Now the peak of the pandemic seems to have passed, we are still trying to pinpoint exactly how our internal state and outer productivity are interrelated.
Beyond this semantic quest, a word to describe these dynamics will help leaders focus and build on the well-being we have been trying to promote for the last three years.
Due to my experience in managing personal energy, I am often invited to talk about this topic – and yet, I have not found a label that coachees can easily share with their teams.
The breakthrough came from a very surprising field: military leadership. They call it ‘morale’ and it has been the key to how well soldiers carry out their missions for centuries.
The concept was embodied and patiently described to me by Stephen Kilpatrick, a former British colonel who saw operational service in multiple global locations as well as two tours as an instructor at the UK’s world-renowned military leadership academy, Sandhurst.
What is morale?
Morale, or sense of well-being, is a key feature of a soldier’s life – and as any military commander knows, it is a critical consideration in his/her approach to leadership. There are many definitions of morale, but the following sums it up well:
Why does it matter?
Soldiers are asked to behave in a certain way, both individually and collectively, often in physical discomfort or under emotional stress; to do so they must be motivated and energized to perform those tasks, often at considerable personal risk. Whilst motivation can come through coercion, the energy to engage and stay engaged can only come from a sense of wellbeing and purpose, a conviction that the task is worth the effort. Napoleon said that ‘moral(e) is to physical as three is to one’.
How is it produced?
The formula is not straightforward and requires careful thought and experience to ‘strike a balance’ amongst the constituent components. For example, whilst perhaps enjoying a relaxed regime, the morale of a poorly disciplined unit can only hold up for so long until it is undermined. Similarly, a unit operating under a highly strict regime might function well for a while, before the highly restrictive atmosphere will overcome a sense of well-being and reduce morale overall, affecting the ability of the group to operate. The challenge for a commander is to strike that very fine balance in all the factors that influence morale, such as the intensity of training, the time committed to rest and recovery, the attention to entertainment, the investment in career management, and others.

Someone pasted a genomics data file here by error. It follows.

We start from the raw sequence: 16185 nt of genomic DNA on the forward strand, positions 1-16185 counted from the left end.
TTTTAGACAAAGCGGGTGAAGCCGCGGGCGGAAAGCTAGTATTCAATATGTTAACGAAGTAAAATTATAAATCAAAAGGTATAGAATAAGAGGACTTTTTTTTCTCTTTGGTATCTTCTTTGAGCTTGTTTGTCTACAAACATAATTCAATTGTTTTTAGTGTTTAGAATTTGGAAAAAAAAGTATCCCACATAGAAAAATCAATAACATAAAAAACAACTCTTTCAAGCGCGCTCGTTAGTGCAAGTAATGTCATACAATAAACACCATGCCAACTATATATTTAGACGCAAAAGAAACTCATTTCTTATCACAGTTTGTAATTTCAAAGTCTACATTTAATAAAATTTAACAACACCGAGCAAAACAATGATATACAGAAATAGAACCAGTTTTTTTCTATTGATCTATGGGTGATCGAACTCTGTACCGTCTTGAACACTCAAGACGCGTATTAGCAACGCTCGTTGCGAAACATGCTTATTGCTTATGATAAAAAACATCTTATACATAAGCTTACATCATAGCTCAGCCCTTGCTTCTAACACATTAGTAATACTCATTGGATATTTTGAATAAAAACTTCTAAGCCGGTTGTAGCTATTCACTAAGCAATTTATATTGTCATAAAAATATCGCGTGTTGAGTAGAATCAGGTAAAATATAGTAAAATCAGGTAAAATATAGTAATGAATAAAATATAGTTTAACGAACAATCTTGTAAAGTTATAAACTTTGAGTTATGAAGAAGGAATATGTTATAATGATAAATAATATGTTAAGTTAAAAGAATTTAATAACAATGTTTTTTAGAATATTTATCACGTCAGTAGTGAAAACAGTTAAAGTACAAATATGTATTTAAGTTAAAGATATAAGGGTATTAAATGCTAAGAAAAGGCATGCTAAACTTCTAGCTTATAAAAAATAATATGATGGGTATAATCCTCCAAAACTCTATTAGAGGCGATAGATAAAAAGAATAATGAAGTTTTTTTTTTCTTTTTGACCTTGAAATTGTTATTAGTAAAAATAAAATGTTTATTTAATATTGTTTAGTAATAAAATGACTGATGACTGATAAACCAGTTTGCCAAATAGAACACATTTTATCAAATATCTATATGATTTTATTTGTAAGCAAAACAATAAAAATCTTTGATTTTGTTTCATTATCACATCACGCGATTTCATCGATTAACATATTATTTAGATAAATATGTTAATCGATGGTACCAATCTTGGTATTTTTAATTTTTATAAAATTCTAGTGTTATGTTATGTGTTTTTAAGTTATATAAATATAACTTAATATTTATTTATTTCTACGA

Boosting morale doesn’t mean going easy
As a young, newly commissioned commander of a platoon of 30 young men, Stephen made the mistake of placing popularity before professional reputation when he allowed the delivery of the soldiers’ mail to interrupt an important briefing on live firing training. His heightened popularity lasted no more than five minutes, but not only did he lose their attention to the musings of wives and friends, most critically, he detected a sharp drop in the faith of his experienced and battle-hardened corporals. It took Stephen months to regain that faith.
Thirty years later, he assumed command of an infantry battalion of 650 men and women, and it was suggested that they might cancel the Friday battle run as a way of celebrating his arrival. Tempting, but no. He had the battalion run hard that day – and every Friday from then on, finishing the run with wry smiles on their faces which concealed a certain pride that said: “This is what we do – we train hard to fight easy.” Stephen notes that throughout those 30 years he made many slips, but the need to invest thought and effort in the soldiers’ morale was ever present.